Sunday, September 14, 2008

The Old Stuff and the New

My first semester of Workshop at UAF could reasonably be described as a disaster. Fairly early on, I submitted something that should not have been submitted, spent an hour of class time having my writing abilities attacked from every angle, and then drove home close to tears, seriously considering giving up my quest to be a writer. I just wasn’t any good, I realized.

They didn’t like the plot. Didn’t think the characters were interesting. Didn’t like the metafictional technique I had tried to employ. Thought it was riddled with clich├ęs and pointless. By the end of the session, the discussion degenerated into complaining about the sentence structure (not enough variety, bland and boring to read . . .) and one woman came damn close to saying that anyone who would write something like this couldn’t possibly be a good writer.

For the rest of the semester I felt anxious and scared every time I had to submit something. I stopped reading the written comments by all but the teacher and two or three other people who I knew made an effort to say nice things on top of pointing out the problems, and who, when they pointed out problems, didn’t try to turn it into a story they would have written or suggest that these are mistakes only a very bad writer would make.

And I didn’t submit a single thing for publication the entire semester.

The problem was that I had turned in to Workshop something that I had written as an undergrad, a full year before. It was a piece that I thought was pretty much ready already. I’ve since noticed similar problems in other people’s work. There will be a story that seems of much lower quality than the other stuff that writer submits, and you find out later that this is one he or she wrote several years before. I would almost say that when you start grad school, you should write 100% new stuff and accept that everything you wrote before, or at least most of it, was just practice. But at least dramatically revise anything old that you do feel has potential (and I mean preferably rewrite the entire thing from page one).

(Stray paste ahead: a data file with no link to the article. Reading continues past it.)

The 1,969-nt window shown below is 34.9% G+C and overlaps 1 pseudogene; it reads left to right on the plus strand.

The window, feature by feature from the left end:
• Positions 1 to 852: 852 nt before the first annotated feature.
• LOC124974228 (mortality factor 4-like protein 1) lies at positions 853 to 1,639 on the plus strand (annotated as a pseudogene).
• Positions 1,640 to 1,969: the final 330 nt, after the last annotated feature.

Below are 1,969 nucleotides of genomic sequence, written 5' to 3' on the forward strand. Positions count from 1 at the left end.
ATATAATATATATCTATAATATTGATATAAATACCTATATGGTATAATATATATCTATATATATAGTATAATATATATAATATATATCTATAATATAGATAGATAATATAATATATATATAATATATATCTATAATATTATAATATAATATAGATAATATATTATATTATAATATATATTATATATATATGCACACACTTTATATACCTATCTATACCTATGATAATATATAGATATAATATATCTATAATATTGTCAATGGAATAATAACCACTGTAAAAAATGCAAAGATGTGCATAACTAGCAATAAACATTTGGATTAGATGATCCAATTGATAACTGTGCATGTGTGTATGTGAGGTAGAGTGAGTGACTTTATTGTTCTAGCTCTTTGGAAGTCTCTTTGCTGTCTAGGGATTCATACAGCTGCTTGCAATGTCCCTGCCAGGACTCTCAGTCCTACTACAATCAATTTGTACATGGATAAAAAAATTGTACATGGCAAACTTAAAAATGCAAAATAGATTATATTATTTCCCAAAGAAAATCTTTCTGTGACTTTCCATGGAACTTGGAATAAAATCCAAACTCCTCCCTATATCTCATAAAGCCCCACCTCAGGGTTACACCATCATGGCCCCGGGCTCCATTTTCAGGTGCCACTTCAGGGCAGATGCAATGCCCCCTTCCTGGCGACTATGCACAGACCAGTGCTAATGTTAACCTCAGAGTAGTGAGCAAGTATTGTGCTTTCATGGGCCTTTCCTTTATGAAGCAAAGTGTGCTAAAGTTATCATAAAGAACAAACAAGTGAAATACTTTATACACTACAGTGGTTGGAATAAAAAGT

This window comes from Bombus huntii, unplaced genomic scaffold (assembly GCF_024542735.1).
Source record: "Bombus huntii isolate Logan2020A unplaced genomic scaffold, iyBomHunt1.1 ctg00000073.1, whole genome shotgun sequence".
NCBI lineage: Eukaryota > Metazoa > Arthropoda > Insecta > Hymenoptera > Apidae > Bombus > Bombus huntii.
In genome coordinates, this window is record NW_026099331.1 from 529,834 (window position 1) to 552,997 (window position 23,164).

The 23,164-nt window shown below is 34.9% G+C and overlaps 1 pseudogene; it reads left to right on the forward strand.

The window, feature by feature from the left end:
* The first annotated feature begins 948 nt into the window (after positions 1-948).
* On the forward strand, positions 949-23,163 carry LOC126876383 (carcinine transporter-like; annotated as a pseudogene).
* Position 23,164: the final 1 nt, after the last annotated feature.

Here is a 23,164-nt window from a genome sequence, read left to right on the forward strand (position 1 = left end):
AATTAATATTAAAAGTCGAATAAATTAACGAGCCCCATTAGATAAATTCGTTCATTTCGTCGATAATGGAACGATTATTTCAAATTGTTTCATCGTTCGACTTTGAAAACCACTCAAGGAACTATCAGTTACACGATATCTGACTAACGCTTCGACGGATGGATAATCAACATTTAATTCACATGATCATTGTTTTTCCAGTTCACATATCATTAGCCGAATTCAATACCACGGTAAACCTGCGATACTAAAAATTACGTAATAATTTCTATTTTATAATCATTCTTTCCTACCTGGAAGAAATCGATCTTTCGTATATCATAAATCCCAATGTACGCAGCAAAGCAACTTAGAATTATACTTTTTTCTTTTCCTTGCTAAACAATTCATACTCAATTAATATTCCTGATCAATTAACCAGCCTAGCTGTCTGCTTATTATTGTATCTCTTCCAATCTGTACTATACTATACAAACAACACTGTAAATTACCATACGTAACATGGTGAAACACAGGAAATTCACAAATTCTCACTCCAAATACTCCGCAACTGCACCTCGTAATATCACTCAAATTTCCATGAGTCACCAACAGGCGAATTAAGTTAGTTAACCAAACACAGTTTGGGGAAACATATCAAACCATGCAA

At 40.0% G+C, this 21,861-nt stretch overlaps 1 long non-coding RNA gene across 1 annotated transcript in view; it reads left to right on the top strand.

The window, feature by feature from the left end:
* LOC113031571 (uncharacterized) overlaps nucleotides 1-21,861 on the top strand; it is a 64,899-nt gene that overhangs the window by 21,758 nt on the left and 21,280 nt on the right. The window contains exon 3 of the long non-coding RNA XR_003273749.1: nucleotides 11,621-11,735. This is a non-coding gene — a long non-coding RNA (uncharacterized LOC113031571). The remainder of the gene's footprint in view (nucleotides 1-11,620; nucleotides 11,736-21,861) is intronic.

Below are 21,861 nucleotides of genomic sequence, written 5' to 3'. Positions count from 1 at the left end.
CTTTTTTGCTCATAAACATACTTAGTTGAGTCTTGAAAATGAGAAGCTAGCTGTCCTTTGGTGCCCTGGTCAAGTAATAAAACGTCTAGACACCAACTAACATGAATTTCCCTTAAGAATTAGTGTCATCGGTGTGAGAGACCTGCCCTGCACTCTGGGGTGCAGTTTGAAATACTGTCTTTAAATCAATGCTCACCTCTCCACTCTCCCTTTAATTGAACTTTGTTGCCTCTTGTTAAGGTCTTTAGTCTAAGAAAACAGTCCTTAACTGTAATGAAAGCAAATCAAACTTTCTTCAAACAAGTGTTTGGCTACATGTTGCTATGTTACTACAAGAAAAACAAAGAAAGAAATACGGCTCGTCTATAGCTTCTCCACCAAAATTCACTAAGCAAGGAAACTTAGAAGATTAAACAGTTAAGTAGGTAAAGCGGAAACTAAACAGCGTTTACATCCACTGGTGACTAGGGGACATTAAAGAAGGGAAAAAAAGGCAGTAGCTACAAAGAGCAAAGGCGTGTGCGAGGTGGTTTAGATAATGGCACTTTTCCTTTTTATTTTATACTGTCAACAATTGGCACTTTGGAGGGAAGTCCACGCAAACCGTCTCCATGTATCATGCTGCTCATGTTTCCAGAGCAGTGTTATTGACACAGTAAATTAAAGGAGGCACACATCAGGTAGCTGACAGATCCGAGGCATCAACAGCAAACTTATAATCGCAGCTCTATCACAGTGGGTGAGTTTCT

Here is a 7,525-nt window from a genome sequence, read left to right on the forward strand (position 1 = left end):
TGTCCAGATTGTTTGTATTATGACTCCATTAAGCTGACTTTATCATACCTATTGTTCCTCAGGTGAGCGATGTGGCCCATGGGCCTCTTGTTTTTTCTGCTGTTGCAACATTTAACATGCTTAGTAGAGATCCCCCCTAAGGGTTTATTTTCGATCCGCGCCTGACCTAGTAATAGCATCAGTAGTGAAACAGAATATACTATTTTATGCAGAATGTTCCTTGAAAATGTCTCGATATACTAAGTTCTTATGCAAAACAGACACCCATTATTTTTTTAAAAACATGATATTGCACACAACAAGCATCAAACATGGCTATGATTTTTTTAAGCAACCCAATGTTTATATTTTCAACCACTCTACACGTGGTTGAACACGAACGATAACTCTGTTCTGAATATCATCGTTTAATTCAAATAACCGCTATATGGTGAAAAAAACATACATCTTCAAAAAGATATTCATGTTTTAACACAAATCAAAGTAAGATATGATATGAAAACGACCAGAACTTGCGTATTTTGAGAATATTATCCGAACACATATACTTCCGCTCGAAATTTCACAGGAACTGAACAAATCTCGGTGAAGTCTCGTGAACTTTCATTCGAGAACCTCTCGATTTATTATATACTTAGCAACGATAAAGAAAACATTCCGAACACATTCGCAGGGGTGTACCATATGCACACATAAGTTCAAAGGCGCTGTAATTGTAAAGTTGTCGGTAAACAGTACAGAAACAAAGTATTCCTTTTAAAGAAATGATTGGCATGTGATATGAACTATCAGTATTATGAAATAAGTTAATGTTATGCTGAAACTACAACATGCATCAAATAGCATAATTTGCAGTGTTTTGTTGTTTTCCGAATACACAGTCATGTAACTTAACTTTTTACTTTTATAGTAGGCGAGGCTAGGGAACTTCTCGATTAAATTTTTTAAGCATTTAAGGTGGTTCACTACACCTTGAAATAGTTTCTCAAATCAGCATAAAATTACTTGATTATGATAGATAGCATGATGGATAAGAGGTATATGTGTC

You grow as a writer extremely quickly in an intensive grad school setting, and it doesn’t take long for your skills to far surpass wherever you were at before you started the program. This is a good thing. But it also means that you have to accept that not everything you ever wrote is good. I’ve heard that it generally takes something like 100,000 words of crap before anyone can write anything publishable and while a number like that (my own approximation of an approximation) isn’t exact, certainly not for each different individual, I think it’s true that you get better and better as you go and most people don’t start getting really good until they begin to seriously devote themselves to honing their craft.

One way that a lot of people do that is by joining an MFA program. Yes, you have to be at a high enough level that the people reviewing applications see your potential for you to get into an MFA program to begin with. But still, you’ll most likely become such a better writer so fast that most anything you had written previously won’t be a good representation of what you do. And if you’re dusting off stuff that you wrote a year before just to have something to turn in, you’re not really getting one of the major benefits of Workshop: motivation to always be writing new stuff.

1 comment:

Master Dayton said...

You bring up a lot of good points here. My first workshop experience was similarlly devastating, and ended on Thursday night with a lot more beer than I had drank in years. But the nice thing is if you have a few good fellow writers to encourage you, you really do get that much better that much faster. The jump is huge, in the same way that I know I'm that much better a writer now than I was even last year upon graduating. BTW, just sold a flash fiction science fiction piece, and am completing my last major revisions on my novel for the November send out. Hope you're getting some acceptance letters, as well.
Shane